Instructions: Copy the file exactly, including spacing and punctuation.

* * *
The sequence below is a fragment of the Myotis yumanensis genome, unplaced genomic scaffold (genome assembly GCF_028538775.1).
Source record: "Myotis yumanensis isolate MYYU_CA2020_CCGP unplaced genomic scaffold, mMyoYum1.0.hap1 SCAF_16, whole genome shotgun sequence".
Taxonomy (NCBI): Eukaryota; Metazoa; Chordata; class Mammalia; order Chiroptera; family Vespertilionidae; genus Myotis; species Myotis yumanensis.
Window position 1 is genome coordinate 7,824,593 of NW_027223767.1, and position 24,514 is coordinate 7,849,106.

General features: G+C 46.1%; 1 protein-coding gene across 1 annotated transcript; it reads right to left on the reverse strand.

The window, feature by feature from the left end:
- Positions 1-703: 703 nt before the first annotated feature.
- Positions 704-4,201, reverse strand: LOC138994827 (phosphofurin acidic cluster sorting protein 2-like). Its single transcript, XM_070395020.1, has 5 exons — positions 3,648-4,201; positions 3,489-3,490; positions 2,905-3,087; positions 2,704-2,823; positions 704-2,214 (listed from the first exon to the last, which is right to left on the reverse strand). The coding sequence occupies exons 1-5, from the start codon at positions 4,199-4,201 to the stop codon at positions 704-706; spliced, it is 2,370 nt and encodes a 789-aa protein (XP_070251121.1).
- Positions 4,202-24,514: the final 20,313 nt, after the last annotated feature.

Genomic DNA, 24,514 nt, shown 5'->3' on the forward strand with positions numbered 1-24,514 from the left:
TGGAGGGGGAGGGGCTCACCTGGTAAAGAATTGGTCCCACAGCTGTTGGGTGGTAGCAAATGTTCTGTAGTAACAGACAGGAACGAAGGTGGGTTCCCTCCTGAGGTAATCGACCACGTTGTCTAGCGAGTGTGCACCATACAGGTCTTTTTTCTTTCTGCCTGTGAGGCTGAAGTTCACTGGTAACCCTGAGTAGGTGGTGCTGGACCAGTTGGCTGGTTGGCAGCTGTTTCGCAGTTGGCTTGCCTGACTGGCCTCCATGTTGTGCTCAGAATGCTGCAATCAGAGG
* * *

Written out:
The sequence below is a fragment of the Myotis yumanensis genome, unplaced genomic scaffold (genome assembly GCF_028538775.1).
Source record: "Myotis yumanensis isolate MYYU_CA2020_CCGP unplaced genomic scaffold, mMyoYum1.0.hap1 SCAF_16, whole genome shotgun sequence".
Taxonomy (NCBI): Eukaryota; Metazoa; Chordata; class Mammalia; order Chiroptera; family Vespertilionidae; genus Myotis; species Myotis yumanensis.
Window position 1 is genome coordinate 7,824,593 of NW_027223767.1, and position 24,514 is coordinate 7,849,106.

General features: G+C 46.1%; 1 protein-coding gene across 1 annotated transcript; it reads right to left on the reverse strand.

The window, feature by feature from the left end:
- Positions 1-703: 703 nt before the first annotated feature.
- Positions 704-4,201, reverse strand: LOC138994827 (phosphofurin acidic cluster sorting protein 2-like). Its single transcript, XM_070395020.1, has 5 exons — positions 3,648-4,201; positions 3,489-3,490; positions 2,905-3,087; positions 2,704-2,823; positions 704-2,214 (listed from the first exon to the last, which is right to left on the reverse strand). The coding sequence occupies exons 1-5, from the start codon at positions 4,199-4,201 to the stop codon at positions 704-706; spliced, it is 2,370 nt and encodes a 789-aa protein (XP_070251121.1).
- Positions 4,202-24,514: the final 20,313 nt, after the last annotated feature.

Genomic DNA, 24,514 nt, shown 5'->3' on the forward strand with positions numbered 1-24,514 from the left:
TGGAGGGGGAGGGGCTCACCTGGTAAAGAATTGGTCCCACAGCTGTTGGGTGGTAGCAAATGTTCTGTAGTAACAGACAGGAACGAAGGTGGGTTCCCTCCTGAGGTAATCGACCACGTTGTCTAGCGAGTGTGCACCATACAGGTCTTTTTTCTTTCTGCCTGTGAGGCTGAAGTTCACTGGTAACCCTGAGTAGGTGGTGCTGGACCAGTTGGCTGGTTGGCAGCTGTTTCGCAGTTGGCTTGCCTGACTGGCCTCCATGTTGTGCTCAGAATGCTGCAATCAGAGG